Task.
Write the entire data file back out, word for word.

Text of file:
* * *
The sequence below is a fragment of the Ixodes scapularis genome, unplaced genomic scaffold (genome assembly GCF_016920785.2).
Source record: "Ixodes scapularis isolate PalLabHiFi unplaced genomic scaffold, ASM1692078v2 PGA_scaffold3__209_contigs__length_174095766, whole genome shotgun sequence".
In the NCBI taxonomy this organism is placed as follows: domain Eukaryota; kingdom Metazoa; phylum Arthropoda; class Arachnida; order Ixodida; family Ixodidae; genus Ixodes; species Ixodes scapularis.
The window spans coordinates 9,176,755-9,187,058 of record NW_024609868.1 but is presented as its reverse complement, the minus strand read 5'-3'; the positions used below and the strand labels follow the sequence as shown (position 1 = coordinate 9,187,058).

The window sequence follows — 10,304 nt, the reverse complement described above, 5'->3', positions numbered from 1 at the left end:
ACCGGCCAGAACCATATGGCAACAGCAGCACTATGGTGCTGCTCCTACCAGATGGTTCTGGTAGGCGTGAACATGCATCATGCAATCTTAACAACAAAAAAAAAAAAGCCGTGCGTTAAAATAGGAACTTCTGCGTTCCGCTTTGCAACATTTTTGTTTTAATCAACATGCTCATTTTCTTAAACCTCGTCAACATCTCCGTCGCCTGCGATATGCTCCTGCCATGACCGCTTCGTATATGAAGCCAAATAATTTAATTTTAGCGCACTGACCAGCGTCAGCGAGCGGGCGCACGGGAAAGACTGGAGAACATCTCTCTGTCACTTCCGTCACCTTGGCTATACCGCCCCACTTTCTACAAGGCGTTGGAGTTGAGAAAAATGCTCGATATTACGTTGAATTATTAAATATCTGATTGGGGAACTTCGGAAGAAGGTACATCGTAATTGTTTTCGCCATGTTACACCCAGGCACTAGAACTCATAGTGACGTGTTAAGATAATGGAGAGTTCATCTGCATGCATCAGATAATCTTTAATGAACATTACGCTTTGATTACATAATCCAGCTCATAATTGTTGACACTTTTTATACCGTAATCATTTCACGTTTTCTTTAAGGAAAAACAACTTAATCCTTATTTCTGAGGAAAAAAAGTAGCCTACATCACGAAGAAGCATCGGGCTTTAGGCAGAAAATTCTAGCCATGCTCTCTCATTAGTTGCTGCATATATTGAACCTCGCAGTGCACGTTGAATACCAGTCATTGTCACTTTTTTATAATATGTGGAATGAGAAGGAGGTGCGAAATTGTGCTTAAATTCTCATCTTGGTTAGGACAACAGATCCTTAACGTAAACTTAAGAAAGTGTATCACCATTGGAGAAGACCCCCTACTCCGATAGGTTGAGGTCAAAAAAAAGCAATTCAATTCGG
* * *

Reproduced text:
The sequence below is a fragment of the Ixodes scapularis genome, unplaced genomic scaffold (genome assembly GCF_016920785.2).
Source record: "Ixodes scapularis isolate PalLabHiFi unplaced genomic scaffold, ASM1692078v2 PGA_scaffold3__209_contigs__length_174095766, whole genome shotgun sequence".
In the NCBI taxonomy this organism is placed as follows: domain Eukaryota; kingdom Metazoa; phylum Arthropoda; class Arachnida; order Ixodida; family Ixodidae; genus Ixodes; species Ixodes scapularis.
The window spans coordinates 9,176,755-9,187,058 of record NW_024609868.1 but is presented as its reverse complement, the minus strand read 5'-3'; the positions used below and the strand labels follow the sequence as shown (position 1 = coordinate 9,187,058).

The window sequence follows — 10,304 nt, the reverse complement described above, 5'->3', positions numbered from 1 at the left end:
ACCGGCCAGAACCATATGGCAACAGCAGCACTATGGTGCTGCTCCTACCAGATGGTTCTGGTAGGCGTGAACATGCATCATGCAATCTTAACAACAAAAAAAAAAAAGCCGTGCGTTAAAATAGGAACTTCTGCGTTCCGCTTTGCAACATTTTTGTTTTAATCAACATGCTCATTTTCTTAAACCTCGTCAACATCTCCGTCGCCTGCGATATGCTCCTGCCATGACCGCTTCGTATATGAAGCCAAATAATTTAATTTTAGCGCACTGACCAGCGTCAGCGAGCGGGCGCACGGGAAAGACTGGAGAACATCTCTCTGTCACTTCCGTCACCTTGGCTATACCGCCCCACTTTCTACAAGGCGTTGGAGTTGAGAAAAATGCTCGATATTACGTTGAATTATTAAATATCTGATTGGGGAACTTCGGAAGAAGGTACATCGTAATTGTTTTCGCCATGTTACACCCAGGCACTAGAACTCATAGTGACGTGTTAAGATAATGGAGAGTTCATCTGCATGCATCAGATAATCTTTAATGAACATTACGCTTTGATTACATAATCCAGCTCATAATTGTTGACACTTTTTATACCGTAATCATTTCACGTTTTCTTTAAGGAAAAACAACTTAATCCTTATTTCTGAGGAAAAAAAGTAGCCTACATCACGAAGAAGCATCGGGCTTTAGGCAGAAAATTCTAGCCATGCTCTCTCATTAGTTGCTGCATATATTGAACCTCGCAGTGCACGTTGAATACCAGTCATTGTCACTTTTTTATAATATGTGGAATGAGAAGGAGGTGCGAAATTGTGCTTAAATTCTCATCTTGGTTAGGACAACAGATCCTTAACGTAAACTTAAGAAAGTGTATCACCATTGGAGAAGACCCCCTACTCCGATAGGTTGAGGTCAAAAAAAAGCAATTCAATTCGG